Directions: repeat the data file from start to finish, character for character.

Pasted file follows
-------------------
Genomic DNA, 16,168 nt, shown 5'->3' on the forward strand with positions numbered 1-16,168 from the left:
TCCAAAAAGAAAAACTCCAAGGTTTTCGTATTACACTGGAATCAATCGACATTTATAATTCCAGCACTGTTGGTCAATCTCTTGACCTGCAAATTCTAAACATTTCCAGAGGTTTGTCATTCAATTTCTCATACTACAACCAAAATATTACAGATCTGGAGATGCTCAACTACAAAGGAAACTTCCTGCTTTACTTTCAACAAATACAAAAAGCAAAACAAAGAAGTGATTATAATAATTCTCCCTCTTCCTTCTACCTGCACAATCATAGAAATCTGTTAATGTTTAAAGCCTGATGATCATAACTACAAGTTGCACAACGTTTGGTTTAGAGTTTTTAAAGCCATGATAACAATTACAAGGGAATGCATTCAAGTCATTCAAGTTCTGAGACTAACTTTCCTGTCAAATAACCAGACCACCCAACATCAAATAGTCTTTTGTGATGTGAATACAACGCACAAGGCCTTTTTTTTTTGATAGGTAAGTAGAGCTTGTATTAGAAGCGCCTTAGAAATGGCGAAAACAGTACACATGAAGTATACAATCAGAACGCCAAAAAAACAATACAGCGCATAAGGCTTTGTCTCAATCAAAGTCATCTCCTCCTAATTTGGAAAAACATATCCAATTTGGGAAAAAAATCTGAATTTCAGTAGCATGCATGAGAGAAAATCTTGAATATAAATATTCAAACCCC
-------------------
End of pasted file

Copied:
Genomic DNA, 16,168 nt, shown 5'->3' on the forward strand with positions numbered 1-16,168 from the left:
TCCAAAAAGAAAAACTCCAAGGTTTTCGTATTACACTGGAATCAATCGACATTTATAATTCCAGCACTGTTGGTCAATCTCTTGACCTGCAAATTCTAAACATTTCCAGAGGTTTGTCATTCAATTTCTCATACTACAACCAAAATATTACAGATCTGGAGATGCTCAACTACAAAGGAAACTTCCTGCTTTACTTTCAACAAATACAAAAAGCAAAACAAAGAAGTGATTATAATAATTCTCCCTCTTCCTTCTACCTGCACAATCATAGAAATCTGTTAATGTTTAAAGCCTGATGATCATAACTACAAGTTGCACAACGTTTGGTTTAGAGTTTTTAAAGCCATGATAACAATTACAAGGGAATGCATTCAAGTCATTCAAGTTCTGAGACTAACTTTCCTGTCAAATAACCAGACCACCCAACATCAAATAGTCTTTTGTGATGTGAATACAACGCACAAGGCCTTTTTTTTTTGATAGGTAAGTAGAGCTTGTATTAGAAGCGCCTTAGAAATGGCGAAAACAGTACACATGAAGTATACAATCAGAACGCCAAAAAAACAATACAGCGCATAAGGCTTTGTCTCAATCAAAGTCATCTCCTCCTAATTTGGAAAAACATATCCAATTTGGGAAAAAAATCTGAATTTCAGTAGCATGCATGAGAGAAAATCTTGAATATAAATATTCAAACCCC